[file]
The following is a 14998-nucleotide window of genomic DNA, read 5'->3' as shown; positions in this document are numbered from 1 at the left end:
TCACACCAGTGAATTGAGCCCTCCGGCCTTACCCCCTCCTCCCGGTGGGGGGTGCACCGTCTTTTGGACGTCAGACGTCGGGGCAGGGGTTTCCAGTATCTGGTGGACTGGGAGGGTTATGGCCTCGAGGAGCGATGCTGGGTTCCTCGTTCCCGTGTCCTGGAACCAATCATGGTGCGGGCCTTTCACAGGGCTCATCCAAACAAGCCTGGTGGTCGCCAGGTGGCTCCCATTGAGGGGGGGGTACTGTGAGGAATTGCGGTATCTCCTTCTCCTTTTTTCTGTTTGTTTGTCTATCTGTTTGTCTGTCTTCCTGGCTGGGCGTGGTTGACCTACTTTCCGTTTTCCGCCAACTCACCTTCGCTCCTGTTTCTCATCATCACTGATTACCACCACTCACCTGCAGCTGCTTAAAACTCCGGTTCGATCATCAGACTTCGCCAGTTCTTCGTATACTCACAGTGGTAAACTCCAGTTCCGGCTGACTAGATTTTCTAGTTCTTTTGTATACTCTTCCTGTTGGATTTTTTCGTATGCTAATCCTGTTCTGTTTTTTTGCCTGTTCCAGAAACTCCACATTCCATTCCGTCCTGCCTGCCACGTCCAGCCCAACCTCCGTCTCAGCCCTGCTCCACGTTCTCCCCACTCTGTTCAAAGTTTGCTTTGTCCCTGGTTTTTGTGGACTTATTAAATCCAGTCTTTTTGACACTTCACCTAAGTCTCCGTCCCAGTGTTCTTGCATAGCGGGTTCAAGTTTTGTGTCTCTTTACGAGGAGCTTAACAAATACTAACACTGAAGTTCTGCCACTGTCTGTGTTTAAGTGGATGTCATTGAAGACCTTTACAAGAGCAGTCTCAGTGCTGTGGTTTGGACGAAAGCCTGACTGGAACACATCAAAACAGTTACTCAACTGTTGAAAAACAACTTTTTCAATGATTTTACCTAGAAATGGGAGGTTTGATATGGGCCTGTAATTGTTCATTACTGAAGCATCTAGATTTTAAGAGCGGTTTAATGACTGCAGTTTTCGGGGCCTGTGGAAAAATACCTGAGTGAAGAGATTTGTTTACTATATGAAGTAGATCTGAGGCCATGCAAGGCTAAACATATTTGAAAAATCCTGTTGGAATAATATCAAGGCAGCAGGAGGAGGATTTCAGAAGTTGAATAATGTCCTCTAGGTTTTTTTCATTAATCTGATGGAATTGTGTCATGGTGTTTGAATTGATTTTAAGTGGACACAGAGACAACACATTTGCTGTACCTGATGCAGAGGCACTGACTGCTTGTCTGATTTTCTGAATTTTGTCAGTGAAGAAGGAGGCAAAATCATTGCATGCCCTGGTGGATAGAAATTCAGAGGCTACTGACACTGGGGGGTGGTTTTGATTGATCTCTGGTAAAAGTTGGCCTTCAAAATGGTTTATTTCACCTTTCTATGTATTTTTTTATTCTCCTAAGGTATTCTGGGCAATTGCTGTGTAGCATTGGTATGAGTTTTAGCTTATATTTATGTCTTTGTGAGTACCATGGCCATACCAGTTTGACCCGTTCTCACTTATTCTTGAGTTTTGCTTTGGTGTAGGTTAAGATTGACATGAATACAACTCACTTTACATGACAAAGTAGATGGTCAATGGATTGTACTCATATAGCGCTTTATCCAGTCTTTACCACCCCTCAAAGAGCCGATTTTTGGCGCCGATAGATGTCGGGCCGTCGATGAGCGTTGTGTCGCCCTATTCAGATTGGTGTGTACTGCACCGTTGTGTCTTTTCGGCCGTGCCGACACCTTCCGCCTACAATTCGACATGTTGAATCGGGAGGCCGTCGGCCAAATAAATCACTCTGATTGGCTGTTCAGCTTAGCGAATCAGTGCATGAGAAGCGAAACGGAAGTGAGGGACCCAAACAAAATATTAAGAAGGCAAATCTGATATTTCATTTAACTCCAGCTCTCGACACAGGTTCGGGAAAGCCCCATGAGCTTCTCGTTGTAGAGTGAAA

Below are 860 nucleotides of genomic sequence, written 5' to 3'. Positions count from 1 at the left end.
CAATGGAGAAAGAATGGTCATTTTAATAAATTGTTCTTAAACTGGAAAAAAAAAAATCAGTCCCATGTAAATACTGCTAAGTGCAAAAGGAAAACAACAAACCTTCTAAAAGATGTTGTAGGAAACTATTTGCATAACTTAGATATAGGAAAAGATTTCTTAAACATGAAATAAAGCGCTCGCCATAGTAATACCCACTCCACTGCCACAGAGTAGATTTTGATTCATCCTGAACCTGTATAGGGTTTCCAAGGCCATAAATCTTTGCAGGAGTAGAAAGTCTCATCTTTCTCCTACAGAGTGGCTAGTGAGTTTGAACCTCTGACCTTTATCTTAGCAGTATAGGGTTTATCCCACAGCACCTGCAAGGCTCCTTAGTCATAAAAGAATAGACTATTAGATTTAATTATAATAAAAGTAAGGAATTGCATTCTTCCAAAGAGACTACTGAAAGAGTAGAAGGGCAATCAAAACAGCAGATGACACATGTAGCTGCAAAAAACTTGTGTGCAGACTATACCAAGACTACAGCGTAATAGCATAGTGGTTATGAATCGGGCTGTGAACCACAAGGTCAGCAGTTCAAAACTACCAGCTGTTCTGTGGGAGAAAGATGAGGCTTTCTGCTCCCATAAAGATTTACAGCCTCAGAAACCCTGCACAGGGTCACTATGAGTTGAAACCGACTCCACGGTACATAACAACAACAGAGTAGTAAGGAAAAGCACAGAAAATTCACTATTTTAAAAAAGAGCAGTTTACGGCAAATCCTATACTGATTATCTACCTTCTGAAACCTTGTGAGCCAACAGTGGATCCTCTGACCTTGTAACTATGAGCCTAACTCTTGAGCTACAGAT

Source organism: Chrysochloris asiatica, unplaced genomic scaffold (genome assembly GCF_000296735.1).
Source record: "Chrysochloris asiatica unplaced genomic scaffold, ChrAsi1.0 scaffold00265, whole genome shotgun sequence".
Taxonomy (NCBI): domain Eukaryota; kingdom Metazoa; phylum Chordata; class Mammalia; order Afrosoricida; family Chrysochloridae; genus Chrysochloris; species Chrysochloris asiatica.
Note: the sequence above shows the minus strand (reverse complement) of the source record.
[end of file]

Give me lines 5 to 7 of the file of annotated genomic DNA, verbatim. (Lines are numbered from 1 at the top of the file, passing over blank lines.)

Source organism: Chrysochloris asiatica, unplaced genomic scaffold (genome assembly GCF_000296735.1).
Source record: "Chrysochloris asiatica unplaced genomic scaffold, ChrAsi1.0 scaffold00265, whole genome shotgun sequence".
Taxonomy (NCBI): domain Eukaryota; kingdom Metazoa; phylum Chordata; class Mammalia; order Afrosoricida; family Chrysochloridae; genus Chrysochloris; species Chrysochloris asiatica.